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A close up of a fly sitting on a green leaf BM/Getty Images
PESKY INSECT: Remove fly breeding areas, such as around manure and feeding areas, and near calf hutches, water containers, manure lagoons and fences.

Persistence pays off when fighting flies

Flies cost U.S. dairy and cattle producers over $1 billion in lost income every year.

Hot. Hot. Hot. It’s summertime, and according to Rick Hack, an independent business consultant, when the temperature goes up, fly numbers rapidly increase.

Every year, flies cost U.S. dairy and cattle producers more than $1 billion in lost income.

“If not controlled, adult flies continue to lay eggs and increase the fly population. Managing larvae and adult flies should be a continuous process throughout the season,” said Hack, who presented a Dairy Calf and Heifer Association webinar about controlling flies on June 4. Hack earned a master’s degree from Clemson University in veterinary entomology and an MBA from Wilmington College.

A nuisance to animals and people, adult flies continue to lay eggs if both adult and larval populations are not controlled, Hack said. Eliminating all fly breeding material is not feasible to prevent adults from repopulating. However, controlling larvae helps prevent adult flies from laying eggs and repopulating. He recommends continuously managing larvae and adult flies throughout fly season.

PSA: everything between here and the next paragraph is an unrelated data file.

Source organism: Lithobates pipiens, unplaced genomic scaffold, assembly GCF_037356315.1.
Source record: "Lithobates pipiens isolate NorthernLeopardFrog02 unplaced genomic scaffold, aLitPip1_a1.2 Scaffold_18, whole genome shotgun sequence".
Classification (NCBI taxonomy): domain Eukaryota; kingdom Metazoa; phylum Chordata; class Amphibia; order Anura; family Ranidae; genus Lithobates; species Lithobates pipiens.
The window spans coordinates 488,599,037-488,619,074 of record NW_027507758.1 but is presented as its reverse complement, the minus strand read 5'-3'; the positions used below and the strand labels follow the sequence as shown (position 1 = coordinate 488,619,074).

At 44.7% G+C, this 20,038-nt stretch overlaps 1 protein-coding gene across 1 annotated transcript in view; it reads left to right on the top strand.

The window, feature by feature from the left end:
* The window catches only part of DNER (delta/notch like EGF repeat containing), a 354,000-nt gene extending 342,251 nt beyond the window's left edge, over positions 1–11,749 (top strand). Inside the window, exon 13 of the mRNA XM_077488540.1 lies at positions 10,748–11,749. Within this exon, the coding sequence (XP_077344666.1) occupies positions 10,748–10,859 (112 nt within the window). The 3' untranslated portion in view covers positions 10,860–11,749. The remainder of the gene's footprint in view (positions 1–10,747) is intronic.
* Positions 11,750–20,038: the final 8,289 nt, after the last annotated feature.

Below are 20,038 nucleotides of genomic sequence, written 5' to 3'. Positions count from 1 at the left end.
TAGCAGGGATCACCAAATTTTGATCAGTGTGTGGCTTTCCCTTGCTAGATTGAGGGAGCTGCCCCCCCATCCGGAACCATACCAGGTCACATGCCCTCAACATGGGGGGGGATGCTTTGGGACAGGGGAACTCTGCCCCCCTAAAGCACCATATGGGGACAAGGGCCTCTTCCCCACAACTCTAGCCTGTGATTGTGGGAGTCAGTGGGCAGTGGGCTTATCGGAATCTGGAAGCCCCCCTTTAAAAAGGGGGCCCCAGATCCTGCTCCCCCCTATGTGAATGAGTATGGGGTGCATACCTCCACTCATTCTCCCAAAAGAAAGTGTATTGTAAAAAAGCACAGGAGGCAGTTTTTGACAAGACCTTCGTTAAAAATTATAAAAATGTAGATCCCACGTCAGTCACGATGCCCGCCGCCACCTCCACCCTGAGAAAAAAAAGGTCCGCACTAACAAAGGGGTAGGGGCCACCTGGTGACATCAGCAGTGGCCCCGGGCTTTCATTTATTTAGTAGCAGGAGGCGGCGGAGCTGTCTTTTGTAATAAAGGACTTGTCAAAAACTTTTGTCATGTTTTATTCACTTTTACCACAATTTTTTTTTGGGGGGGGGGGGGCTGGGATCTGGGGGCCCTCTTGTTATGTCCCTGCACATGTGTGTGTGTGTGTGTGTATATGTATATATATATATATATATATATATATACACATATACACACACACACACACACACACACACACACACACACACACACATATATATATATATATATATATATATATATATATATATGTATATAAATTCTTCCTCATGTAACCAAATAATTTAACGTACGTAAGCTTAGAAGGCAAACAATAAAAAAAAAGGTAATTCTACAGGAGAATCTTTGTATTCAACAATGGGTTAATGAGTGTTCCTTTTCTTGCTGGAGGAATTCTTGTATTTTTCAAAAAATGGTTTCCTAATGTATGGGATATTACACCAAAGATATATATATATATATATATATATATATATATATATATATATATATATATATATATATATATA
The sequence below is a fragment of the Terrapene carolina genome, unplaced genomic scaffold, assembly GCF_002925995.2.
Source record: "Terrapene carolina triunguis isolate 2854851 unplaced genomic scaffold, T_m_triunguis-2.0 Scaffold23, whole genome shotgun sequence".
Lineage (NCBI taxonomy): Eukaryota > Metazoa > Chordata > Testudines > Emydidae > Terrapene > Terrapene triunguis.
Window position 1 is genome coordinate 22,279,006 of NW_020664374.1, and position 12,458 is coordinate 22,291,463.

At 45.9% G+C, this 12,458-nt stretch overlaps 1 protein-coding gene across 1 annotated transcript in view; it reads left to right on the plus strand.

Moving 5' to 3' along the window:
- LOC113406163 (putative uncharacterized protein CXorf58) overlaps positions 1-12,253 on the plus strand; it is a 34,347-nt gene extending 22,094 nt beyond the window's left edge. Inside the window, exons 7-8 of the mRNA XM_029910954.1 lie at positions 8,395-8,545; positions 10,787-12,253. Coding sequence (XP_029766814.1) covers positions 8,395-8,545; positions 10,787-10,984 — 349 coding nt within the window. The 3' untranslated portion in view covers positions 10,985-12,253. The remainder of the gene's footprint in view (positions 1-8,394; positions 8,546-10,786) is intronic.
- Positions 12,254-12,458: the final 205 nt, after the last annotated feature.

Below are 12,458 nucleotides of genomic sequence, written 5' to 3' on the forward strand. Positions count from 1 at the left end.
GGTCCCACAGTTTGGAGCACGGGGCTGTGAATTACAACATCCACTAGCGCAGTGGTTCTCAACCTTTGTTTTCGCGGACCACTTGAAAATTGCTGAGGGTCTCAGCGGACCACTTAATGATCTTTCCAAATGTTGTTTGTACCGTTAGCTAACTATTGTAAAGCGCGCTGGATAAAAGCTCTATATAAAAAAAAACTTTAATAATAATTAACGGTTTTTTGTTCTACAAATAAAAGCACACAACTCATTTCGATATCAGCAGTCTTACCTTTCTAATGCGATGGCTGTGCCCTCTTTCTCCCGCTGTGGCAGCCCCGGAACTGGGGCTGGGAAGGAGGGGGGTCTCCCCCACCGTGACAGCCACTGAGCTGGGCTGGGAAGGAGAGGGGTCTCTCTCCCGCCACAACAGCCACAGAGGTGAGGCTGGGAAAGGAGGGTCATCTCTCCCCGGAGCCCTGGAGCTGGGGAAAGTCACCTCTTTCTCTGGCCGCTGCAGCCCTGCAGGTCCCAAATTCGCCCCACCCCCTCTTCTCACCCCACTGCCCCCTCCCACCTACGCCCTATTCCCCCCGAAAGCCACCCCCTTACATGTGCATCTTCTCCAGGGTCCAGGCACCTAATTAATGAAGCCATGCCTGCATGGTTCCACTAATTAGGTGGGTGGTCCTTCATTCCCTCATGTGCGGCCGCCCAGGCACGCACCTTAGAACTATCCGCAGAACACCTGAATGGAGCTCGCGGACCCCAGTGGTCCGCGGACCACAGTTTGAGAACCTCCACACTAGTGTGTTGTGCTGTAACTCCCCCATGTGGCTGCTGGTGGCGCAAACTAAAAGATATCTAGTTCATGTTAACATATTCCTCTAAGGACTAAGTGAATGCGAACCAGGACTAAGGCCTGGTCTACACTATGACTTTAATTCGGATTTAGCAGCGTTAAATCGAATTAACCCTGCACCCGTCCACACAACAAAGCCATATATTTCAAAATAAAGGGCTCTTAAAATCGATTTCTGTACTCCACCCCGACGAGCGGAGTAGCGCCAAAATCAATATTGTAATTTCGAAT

“Program success is dependent on using the right products at the right time in the right way,” Hack said.

Hack described effective integrated pest management programs, which include inspection, sanitation, treatment and monitoring.

Inspection involves identifying adult fly species on a dairy, developing a facility diagram and recording where adult flies live, and identifying potential breeding areas. There are a variety of flies, including house flies, stable flies, face flies and horn flies, to name a few.

Sanitation includes removing breeding areas, such as around manure and feeding areas, and near calf hutches, water containers, manure lagoons and fences, Hack said.

Fly treatments

For treatment, larvicides can be used in conjunction with adulticides. He advises using both at the same time to achieve better success.

“You cannot just use larvicides to control flies,” Hack said. “You need to use both adulticides and larvicides. Stay ahead of the curve. Use treatments throughout the season — it’s hard to play catch up.”

Identify areas on your farm where flies congregate that can be eliminated, such as around calf hutches, under water containers, at the edges of manure lagoons, in tall grass and under fences.

“Control of the adult fly population is the end goal for producers,” Hack said. “Too often, it is the only type of fly control product used. Larvacides used in conjunction with adulticides will act on multiple life cycle stages and provide a more successful fly management result.”

Different applications can be used at the same time, Hack said. “Using multiple classes of insecticides is one of the key reasons for success. Know your label. Be sure to use lactacting versus nonlactating fly control products around dairy cows.”

The webinar was sponsored by Elanco.

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